Jon St. Ables a.k.a. Jon Stables (1912-1999)
Inducted into the Hall of Fame in 2006
Born in Ulverston, England on December 23rd 1912, Jon Stables left school at 13 to follow his father and older brother to Winnipeg and become an artist. With the outbreak of World War II, he ventured west to Victoria and contributed to the war effort as a painter and sign writer for the shipbuilding industry. It was there he met his wife Esther and the pair were married in May, 1942. Shortly after, Stables was hired by Imperial News Ltd. to work for Maple Leaf Comics, one of the first golden age publishers of Canadian Comics.
Stables fit right in with Maple Leaf’s British approach to comics and was by far its most accomplished artist, signing his work with the nom de plume, St. Ables. His facility with bigfoot-style cartooning in the prehistoric Piltdown Pete and equal ease with adventure strips like Brok Windsor and Bill Speed helped make Maple Leaf titles the slickest of all the Canadian Whites. Soon, Stables took over the art editing chores from Vernon Miller and became the line’s top cover artist. In 1946, Maple Leaf made an effort to launch several syndicated comic strips based on their features Callaghan and Bill Speed but were unable to make significant inroads.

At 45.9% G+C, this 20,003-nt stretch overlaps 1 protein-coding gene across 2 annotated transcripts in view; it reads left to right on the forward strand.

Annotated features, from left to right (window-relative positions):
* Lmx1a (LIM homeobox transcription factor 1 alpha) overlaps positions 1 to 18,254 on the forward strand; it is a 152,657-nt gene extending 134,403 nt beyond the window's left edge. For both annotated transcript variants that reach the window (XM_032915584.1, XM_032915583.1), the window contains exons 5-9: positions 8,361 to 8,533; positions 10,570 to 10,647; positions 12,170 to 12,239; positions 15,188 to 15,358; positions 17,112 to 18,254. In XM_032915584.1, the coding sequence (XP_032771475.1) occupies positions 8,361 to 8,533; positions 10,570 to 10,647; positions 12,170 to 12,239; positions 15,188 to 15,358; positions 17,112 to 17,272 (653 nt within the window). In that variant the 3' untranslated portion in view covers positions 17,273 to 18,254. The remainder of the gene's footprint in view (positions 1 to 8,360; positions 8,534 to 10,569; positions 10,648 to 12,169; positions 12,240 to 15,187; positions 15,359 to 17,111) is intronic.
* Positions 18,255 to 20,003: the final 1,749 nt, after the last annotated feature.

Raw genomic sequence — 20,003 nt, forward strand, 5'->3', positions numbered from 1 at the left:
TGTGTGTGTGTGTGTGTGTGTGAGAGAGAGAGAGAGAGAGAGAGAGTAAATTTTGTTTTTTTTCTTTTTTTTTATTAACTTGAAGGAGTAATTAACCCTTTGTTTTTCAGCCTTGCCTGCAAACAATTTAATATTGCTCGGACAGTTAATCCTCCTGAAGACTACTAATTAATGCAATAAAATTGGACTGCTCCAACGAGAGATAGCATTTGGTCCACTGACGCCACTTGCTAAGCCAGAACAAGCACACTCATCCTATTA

With two sons to support, Stables and Esther opened a studio and briefly produced a line of colouring books. In 1950, the family moved to California where Stables attempted to pitch ideas and artwork to Disney. Eventually Stables settled in Seattle, working in the art department at Boeing until retiring in 1975. Jon Stables passed away in 1999. He was 87.
Bio compiled by Robert Pincombe (with the aid of Peter Hansen)
Maple Leaf Comics – Comic Syrup